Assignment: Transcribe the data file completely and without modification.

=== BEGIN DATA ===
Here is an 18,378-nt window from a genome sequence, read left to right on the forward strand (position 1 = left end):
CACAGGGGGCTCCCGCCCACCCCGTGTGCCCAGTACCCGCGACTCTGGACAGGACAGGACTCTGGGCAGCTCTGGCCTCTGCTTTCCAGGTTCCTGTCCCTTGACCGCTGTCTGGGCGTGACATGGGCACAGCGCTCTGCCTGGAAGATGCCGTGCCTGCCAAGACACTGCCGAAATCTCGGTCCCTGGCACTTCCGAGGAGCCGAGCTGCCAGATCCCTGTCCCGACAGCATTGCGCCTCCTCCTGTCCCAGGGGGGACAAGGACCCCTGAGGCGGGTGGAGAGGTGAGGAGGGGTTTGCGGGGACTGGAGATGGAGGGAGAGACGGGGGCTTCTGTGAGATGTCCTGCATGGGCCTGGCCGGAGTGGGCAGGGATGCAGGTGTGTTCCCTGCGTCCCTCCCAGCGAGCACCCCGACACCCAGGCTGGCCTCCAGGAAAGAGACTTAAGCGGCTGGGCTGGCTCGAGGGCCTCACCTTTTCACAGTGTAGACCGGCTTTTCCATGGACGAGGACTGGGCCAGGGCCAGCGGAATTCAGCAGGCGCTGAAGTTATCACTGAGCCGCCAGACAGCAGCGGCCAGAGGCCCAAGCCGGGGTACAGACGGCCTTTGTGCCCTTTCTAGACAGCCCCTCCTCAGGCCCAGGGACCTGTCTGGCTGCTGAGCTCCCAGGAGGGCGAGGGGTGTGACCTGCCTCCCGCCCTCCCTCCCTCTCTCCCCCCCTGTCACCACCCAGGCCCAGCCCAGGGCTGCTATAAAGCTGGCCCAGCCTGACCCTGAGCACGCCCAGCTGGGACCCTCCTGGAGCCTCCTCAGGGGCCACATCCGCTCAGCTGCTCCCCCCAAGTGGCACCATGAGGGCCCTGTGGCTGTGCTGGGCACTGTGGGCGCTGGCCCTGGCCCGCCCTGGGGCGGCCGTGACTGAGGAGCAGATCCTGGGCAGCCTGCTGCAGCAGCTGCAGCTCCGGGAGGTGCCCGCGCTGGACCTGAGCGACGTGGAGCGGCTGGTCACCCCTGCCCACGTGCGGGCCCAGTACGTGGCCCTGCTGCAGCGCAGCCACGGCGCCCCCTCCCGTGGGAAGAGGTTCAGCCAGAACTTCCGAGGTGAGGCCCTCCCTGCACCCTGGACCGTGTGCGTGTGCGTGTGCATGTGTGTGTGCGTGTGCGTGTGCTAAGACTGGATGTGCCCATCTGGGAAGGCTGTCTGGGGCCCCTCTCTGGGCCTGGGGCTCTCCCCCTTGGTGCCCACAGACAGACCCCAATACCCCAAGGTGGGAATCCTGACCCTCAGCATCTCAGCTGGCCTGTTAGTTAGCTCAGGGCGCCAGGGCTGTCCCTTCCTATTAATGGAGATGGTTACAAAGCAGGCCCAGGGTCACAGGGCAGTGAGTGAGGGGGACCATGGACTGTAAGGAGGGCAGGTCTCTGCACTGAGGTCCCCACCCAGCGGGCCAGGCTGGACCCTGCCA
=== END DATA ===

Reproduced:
Here is an 18,378-nt window from a genome sequence, read left to right on the forward strand (position 1 = left end):
CACAGGGGGCTCCCGCCCACCCCGTGTGCCCAGTACCCGCGACTCTGGACAGGACAGGACTCTGGGCAGCTCTGGCCTCTGCTTTCCAGGTTCCTGTCCCTTGACCGCTGTCTGGGCGTGACATGGGCACAGCGCTCTGCCTGGAAGATGCCGTGCCTGCCAAGACACTGCCGAAATCTCGGTCCCTGGCACTTCCGAGGAGCCGAGCTGCCAGATCCCTGTCCCGACAGCATTGCGCCTCCTCCTGTCCCAGGGGGGACAAGGACCCCTGAGGCGGGTGGAGAGGTGAGGAGGGGTTTGCGGGGACTGGAGATGGAGGGAGAGACGGGGGCTTCTGTGAGATGTCCTGCATGGGCCTGGCCGGAGTGGGCAGGGATGCAGGTGTGTTCCCTGCGTCCCTCCCAGCGAGCACCCCGACACCCAGGCTGGCCTCCAGGAAAGAGACTTAAGCGGCTGGGCTGGCTCGAGGGCCTCACCTTTTCACAGTGTAGACCGGCTTTTCCATGGACGAGGACTGGGCCAGGGCCAGCGGAATTCAGCAGGCGCTGAAGTTATCACTGAGCCGCCAGACAGCAGCGGCCAGAGGCCCAAGCCGGGGTACAGACGGCCTTTGTGCCCTTTCTAGACAGCCCCTCCTCAGGCCCAGGGACCTGTCTGGCTGCTGAGCTCCCAGGAGGGCGAGGGGTGTGACCTGCCTCCCGCCCTCCCTCCCTCTCTCCCCCCCTGTCACCACCCAGGCCCAGCCCAGGGCTGCTATAAAGCTGGCCCAGCCTGACCCTGAGCACGCCCAGCTGGGACCCTCCTGGAGCCTCCTCAGGGGCCACATCCGCTCAGCTGCTCCCCCCAAGTGGCACCATGAGGGCCCTGTGGCTGTGCTGGGCACTGTGGGCGCTGGCCCTGGCCCGCCCTGGGGCGGCCGTGACTGAGGAGCAGATCCTGGGCAGCCTGCTGCAGCAGCTGCAGCTCCGGGAGGTGCCCGCGCTGGACCTGAGCGACGTGGAGCGGCTGGTCACCCCTGCCCACGTGCGGGCCCAGTACGTGGCCCTGCTGCAGCGCAGCCACGGCGCCCCCTCCCGTGGGAAGAGGTTCAGCCAGAACTTCCGAGGTGAGGCCCTCCCTGCACCCTGGACCGTGTGCGTGTGCGTGTGCATGTGTGTGTGCGTGTGCGTGTGCTAAGACTGGATGTGCCCATCTGGGAAGGCTGTCTGGGGCCCCTCTCTGGGCCTGGGGCTCTCCCCCTTGGTGCCCACAGACAGACCCCAATACCCCAAGGTGGGAATCCTGACCCTCAGCATCTCAGCTGGCCTGTTAGTTAGCTCAGGGCGCCAGGGCTGTCCCTTCCTATTAATGGAGATGGTTACAAAGCAGGCCCAGGGTCACAGGGCAGTGAGTGAGGGGGACCATGGACTGTAAGGAGGGCAGGTCTCTGCACTGAGGTCCCCACCCAGCGGGCCAGGCTGGACCCTGCCA